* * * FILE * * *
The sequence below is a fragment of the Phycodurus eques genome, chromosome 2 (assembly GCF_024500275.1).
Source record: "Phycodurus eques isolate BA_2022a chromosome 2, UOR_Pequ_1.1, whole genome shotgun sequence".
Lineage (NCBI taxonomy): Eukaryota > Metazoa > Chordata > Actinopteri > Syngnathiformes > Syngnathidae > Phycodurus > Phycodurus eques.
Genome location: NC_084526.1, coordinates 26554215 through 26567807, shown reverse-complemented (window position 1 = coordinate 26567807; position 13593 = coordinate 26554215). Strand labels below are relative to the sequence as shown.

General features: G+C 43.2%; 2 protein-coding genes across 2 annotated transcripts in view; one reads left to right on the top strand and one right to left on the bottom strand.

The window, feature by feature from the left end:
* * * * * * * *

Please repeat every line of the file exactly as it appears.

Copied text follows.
The sequence below is a fragment of the Phycodurus eques genome, chromosome 2 (assembly GCF_024500275.1).
Source record: "Phycodurus eques isolate BA_2022a chromosome 2, UOR_Pequ_1.1, whole genome shotgun sequence".
Lineage (NCBI taxonomy): Eukaryota > Metazoa > Chordata > Actinopteri > Syngnathiformes > Syngnathidae > Phycodurus > Phycodurus eques.
Genome location: NC_084526.1, coordinates 26554215 through 26567807, shown reverse-complemented (window position 1 = coordinate 26567807; position 13593 = coordinate 26554215). Strand labels below are relative to the sequence as shown.

General features: G+C 43.2%; 2 protein-coding genes across 2 annotated transcripts in view; one reads left to right on the top strand and one right to left on the bottom strand.

The window, feature by feature from the left end: